As overdose deaths spike across South Florida, federal funds are coming in to help the area fight the problem. Overall, the federal budget currently provides for $27 million to prevent, manage, and treat opioid addiction in the state of Florida. About $4.8 million of that amount will end up in Palm Beach, Broward, and Miami-Dade counties and five smaller counties in South Florida.
The federal funding will provide for:
- More medication-assisted treatment for people who are trying to fight opiate addiction in recovery
- Increased access to naloxone, a lifesaving opiate overdose reversal medication
- Increased personnel to be on the front lines to address the opiate addiction problem
- Increased access to treatment services across the board
Broward Behavioral Health Coalition, serving Broward County, is slated to receive $1.5 million; the Southeast Florida Behavioral Health Network that serves Martin, Palm Beach, Okeechobee, Indian River, and St. Lucie Counties will receive $2.2 million, and the South Florida Behavioral Health Network, Inc., serving Monroe and Miami-Dade Counties, will get $1.1 million.
Is it enough?
While this money will focus on increasing treatment efforts, a great deal of effort and focus is being placed on stopping drug trafficking into and through the state. Since South Florida is a gateway into the country for many illicit substances, state government officials have turned their attention to increasing the mandatory minimum sentences for those who are found guilty of drug trafficking while the rest of the country is making moves in their court systems to remove mandatory minimums and, in some cases, decriminalize possession of small amounts of certain substances.
It is an issue that is of huge concern for many people in Florida. Many believe it is the only way to discourage those who are contributing to the high death rates across the state, while others see mandatory minimums as no deterrent at all and a tool that only rips apart families and communities unnecessarily. While the governor is calling for an increased push to imprison those who break the law by bringing drugs into the state, grassroots organizations are calling for more treatment and a focus on healing that will allow families to stay together and help those who are in crisis to be able to support their families without turning to crime.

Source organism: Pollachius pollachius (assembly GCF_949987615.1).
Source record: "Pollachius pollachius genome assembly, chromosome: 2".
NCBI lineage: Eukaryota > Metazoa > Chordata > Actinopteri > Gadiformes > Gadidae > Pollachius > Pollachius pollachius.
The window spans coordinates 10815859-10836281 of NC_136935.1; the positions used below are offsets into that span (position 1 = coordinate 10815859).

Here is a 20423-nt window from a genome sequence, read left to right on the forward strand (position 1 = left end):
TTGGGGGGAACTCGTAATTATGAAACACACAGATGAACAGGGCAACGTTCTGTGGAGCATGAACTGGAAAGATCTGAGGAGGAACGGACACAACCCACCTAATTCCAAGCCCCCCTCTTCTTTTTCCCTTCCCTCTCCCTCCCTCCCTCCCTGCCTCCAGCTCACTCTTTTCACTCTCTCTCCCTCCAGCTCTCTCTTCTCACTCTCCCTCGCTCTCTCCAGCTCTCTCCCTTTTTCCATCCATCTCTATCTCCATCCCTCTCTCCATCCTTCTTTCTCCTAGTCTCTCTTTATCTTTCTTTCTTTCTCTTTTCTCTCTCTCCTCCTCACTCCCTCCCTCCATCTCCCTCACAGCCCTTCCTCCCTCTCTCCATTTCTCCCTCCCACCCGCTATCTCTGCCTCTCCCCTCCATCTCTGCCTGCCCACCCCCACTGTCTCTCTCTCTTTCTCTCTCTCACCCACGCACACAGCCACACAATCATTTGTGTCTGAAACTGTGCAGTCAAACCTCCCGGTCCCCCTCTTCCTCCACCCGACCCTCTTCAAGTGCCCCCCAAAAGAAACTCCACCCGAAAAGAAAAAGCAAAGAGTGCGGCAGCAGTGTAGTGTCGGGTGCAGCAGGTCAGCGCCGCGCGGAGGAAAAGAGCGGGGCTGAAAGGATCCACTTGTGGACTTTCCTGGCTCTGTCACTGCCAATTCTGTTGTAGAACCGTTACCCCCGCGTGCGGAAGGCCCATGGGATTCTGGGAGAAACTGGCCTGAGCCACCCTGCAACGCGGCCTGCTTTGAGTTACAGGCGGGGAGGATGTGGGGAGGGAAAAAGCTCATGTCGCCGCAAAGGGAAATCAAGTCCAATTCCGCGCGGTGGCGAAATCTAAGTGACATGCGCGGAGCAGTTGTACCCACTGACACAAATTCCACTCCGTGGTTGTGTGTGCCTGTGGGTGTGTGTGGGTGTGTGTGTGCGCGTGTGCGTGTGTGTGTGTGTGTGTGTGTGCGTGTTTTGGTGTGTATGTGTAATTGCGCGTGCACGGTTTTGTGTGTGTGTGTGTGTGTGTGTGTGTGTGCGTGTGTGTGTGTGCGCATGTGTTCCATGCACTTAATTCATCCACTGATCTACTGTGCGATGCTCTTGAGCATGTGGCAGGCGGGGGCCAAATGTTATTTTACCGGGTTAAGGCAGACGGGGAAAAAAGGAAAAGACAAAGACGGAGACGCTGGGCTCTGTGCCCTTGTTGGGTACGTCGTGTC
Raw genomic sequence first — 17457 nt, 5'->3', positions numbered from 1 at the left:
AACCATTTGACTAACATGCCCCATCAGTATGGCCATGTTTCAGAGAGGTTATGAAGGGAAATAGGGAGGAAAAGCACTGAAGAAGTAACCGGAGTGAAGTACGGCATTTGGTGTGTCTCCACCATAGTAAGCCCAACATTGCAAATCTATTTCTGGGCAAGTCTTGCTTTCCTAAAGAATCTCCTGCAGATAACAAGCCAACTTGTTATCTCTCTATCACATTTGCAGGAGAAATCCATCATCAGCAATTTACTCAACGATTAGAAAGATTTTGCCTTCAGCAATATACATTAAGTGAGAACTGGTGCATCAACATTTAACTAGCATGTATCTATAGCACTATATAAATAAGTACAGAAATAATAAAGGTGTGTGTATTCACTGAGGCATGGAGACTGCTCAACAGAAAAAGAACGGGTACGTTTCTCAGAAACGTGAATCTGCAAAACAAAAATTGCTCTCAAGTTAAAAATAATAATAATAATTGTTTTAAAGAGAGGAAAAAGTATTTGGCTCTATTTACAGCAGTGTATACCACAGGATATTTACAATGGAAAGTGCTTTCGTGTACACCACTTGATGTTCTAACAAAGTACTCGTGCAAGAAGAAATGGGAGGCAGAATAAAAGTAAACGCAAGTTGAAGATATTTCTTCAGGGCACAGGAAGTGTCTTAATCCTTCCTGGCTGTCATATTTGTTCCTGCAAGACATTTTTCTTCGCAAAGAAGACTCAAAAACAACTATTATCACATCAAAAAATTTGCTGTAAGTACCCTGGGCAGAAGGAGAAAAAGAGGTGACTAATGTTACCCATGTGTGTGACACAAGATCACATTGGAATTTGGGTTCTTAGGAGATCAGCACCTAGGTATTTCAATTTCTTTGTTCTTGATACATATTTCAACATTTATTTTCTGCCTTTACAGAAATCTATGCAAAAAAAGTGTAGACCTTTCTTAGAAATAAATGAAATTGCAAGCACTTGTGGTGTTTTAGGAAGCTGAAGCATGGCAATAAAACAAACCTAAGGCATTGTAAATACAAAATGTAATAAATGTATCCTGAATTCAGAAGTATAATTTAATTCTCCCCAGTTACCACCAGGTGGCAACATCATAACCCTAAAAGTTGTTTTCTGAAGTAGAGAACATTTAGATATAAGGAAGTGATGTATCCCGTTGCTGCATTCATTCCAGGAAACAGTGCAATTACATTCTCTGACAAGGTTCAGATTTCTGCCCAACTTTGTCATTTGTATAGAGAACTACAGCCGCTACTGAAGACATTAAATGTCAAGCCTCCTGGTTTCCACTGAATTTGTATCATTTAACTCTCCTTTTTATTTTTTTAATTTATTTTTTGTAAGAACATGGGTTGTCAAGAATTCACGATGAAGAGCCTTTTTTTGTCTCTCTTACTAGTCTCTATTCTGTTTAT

While the federal government is handing out money to manage the criminal aspect of drug trafficking, there is simultaneously a big push to make sweeping changes to healthcare in this country that would directly impact the accessibility of addiction treatment for our most vulnerable populations. While healthcare is expensive for many under the ACA, the proposed changes would completely remove it from reach for those who are without resources due to living in active addiction.
This is not a simple situation to address, but the outcome of the discussion will deeply impact the ability of Florida individuals and families to connect with treatment services, especially those who have some level of income. What we do know is that treatment works and is a far better investment of funds than aggressive imprisonment when addiction is the underlying issue or a person’s ability to support their family is at stake. Taking a new view on how best to handle the problem that addresses the needs that are so clearly evident in people’s choices is essential in helping to lower the rates of drug overdose and addiction in Florida and across the country.